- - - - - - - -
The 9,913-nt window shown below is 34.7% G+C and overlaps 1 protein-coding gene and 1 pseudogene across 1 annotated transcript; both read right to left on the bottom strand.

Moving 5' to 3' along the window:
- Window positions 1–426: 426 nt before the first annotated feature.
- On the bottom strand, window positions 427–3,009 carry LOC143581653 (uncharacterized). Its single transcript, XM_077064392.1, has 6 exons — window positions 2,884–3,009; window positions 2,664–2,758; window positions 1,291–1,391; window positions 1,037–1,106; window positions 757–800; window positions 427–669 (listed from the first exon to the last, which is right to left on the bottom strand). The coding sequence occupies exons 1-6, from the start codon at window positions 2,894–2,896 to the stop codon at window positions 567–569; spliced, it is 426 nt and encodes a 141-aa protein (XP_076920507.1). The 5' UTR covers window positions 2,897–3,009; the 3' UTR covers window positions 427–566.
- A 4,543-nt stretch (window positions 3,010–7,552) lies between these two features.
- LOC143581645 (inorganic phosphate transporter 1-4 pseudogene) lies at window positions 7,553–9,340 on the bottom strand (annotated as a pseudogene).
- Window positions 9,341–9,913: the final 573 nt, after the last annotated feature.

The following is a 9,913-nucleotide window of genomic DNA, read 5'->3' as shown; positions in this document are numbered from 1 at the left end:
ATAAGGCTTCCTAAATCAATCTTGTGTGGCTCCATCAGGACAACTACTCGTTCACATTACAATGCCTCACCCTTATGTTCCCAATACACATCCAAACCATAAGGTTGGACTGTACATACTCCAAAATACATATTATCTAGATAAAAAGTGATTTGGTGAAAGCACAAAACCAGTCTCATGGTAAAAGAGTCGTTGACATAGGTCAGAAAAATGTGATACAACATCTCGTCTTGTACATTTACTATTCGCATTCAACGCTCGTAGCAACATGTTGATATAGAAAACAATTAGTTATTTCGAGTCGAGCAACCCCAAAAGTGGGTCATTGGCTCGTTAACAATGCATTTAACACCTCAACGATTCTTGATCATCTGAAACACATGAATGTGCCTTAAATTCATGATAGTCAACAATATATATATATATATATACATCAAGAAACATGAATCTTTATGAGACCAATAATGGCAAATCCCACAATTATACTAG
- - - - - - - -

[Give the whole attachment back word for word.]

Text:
The 9,913-nt window shown below is 34.7% G+C and overlaps 1 protein-coding gene and 1 pseudogene across 1 annotated transcript; both read right to left on the bottom strand.

Moving 5' to 3' along the window:
- Window positions 1–426: 426 nt before the first annotated feature.
- On the bottom strand, window positions 427–3,009 carry LOC143581653 (uncharacterized). Its single transcript, XM_077064392.1, has 6 exons — window positions 2,884–3,009; window positions 2,664–2,758; window positions 1,291–1,391; window positions 1,037–1,106; window positions 757–800; window positions 427–669 (listed from the first exon to the last, which is right to left on the bottom strand). The coding sequence occupies exons 1-6, from the start codon at window positions 2,894–2,896 to the stop codon at window positions 567–569; spliced, it is 426 nt and encodes a 141-aa protein (XP_076920507.1). The 5' UTR covers window positions 2,897–3,009; the 3' UTR covers window positions 427–566.
- A 4,543-nt stretch (window positions 3,010–7,552) lies between these two features.
- LOC143581645 (inorganic phosphate transporter 1-4 pseudogene) lies at window positions 7,553–9,340 on the bottom strand (annotated as a pseudogene).
- Window positions 9,341–9,913: the final 573 nt, after the last annotated feature.

The following is a 9,913-nucleotide window of genomic DNA, read 5'->3' as shown; positions in this document are numbered from 1 at the left end:
ATAAGGCTTCCTAAATCAATCTTGTGTGGCTCCATCAGGACAACTACTCGTTCACATTACAATGCCTCACCCTTATGTTCCCAATACACATCCAAACCATAAGGTTGGACTGTACATACTCCAAAATACATATTATCTAGATAAAAAGTGATTTGGTGAAAGCACAAAACCAGTCTCATGGTAAAAGAGTCGTTGACATAGGTCAGAAAAATGTGATACAACATCTCGTCTTGTACATTTACTATTCGCATTCAACGCTCGTAGCAACATGTTGATATAGAAAACAATTAGTTATTTCGAGTCGAGCAACCCCAAAAGTGGGTCATTGGCTCGTTAACAATGCATTTAACACCTCAACGATTCTTGATCATCTGAAACACATGAATGTGCCTTAAATTCATGATAGTCAACAATATATATATATATATATACATCAAGAAACATGAATCTTTATGAGACCAATAATGGCAAATCCCACAATTATACTAG